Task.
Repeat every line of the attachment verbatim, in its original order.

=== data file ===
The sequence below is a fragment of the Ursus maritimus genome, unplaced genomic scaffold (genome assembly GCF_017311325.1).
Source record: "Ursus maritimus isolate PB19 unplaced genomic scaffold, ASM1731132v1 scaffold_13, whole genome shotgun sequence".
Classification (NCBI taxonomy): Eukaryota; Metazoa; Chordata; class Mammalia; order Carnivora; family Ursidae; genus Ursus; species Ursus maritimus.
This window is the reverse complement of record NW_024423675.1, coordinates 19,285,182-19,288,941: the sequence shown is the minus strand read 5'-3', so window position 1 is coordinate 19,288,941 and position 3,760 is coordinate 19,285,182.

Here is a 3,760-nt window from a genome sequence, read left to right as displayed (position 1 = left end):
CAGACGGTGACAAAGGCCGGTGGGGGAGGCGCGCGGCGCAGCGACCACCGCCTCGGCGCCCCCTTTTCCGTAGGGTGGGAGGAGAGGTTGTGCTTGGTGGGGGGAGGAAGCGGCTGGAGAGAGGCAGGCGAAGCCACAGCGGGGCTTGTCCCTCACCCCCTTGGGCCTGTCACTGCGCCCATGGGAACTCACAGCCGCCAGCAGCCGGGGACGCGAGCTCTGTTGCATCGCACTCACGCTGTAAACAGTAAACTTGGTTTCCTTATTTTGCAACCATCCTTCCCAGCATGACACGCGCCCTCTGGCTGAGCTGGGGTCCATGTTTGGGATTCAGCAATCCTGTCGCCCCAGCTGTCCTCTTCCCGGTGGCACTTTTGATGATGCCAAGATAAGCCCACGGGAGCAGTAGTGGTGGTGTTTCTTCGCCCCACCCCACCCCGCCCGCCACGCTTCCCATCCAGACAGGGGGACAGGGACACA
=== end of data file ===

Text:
The sequence below is a fragment of the Ursus maritimus genome, unplaced genomic scaffold (genome assembly GCF_017311325.1).
Source record: "Ursus maritimus isolate PB19 unplaced genomic scaffold, ASM1731132v1 scaffold_13, whole genome shotgun sequence".
Classification (NCBI taxonomy): Eukaryota; Metazoa; Chordata; class Mammalia; order Carnivora; family Ursidae; genus Ursus; species Ursus maritimus.
This window is the reverse complement of record NW_024423675.1, coordinates 19,285,182-19,288,941: the sequence shown is the minus strand read 5'-3', so window position 1 is coordinate 19,288,941 and position 3,760 is coordinate 19,285,182.

Here is a 3,760-nt window from a genome sequence, read left to right as displayed (position 1 = left end):
CAGACGGTGACAAAGGCCGGTGGGGGAGGCGCGCGGCGCAGCGACCACCGCCTCGGCGCCCCCTTTTCCGTAGGGTGGGAGGAGAGGTTGTGCTTGGTGGGGGGAGGAAGCGGCTGGAGAGAGGCAGGCGAAGCCACAGCGGGGCTTGTCCCTCACCCCCTTGGGCCTGTCACTGCGCCCATGGGAACTCACAGCCGCCAGCAGCCGGGGACGCGAGCTCTGTTGCATCGCACTCACGCTGTAAACAGTAAACTTGGTTTCCTTATTTTGCAACCATCCTTCCCAGCATGACACGCGCCCTCTGGCTGAGCTGGGGTCCATGTTTGGGATTCAGCAATCCTGTCGCCCCAGCTGTCCTCTTCCCGGTGGCACTTTTGATGATGCCAAGATAAGCCCACGGGAGCAGTAGTGGTGGTGTTTCTTCGCCCCACCCCACCCCGCCCGCCACGCTTCCCATCCAGACAGGGGGACAGGGACACA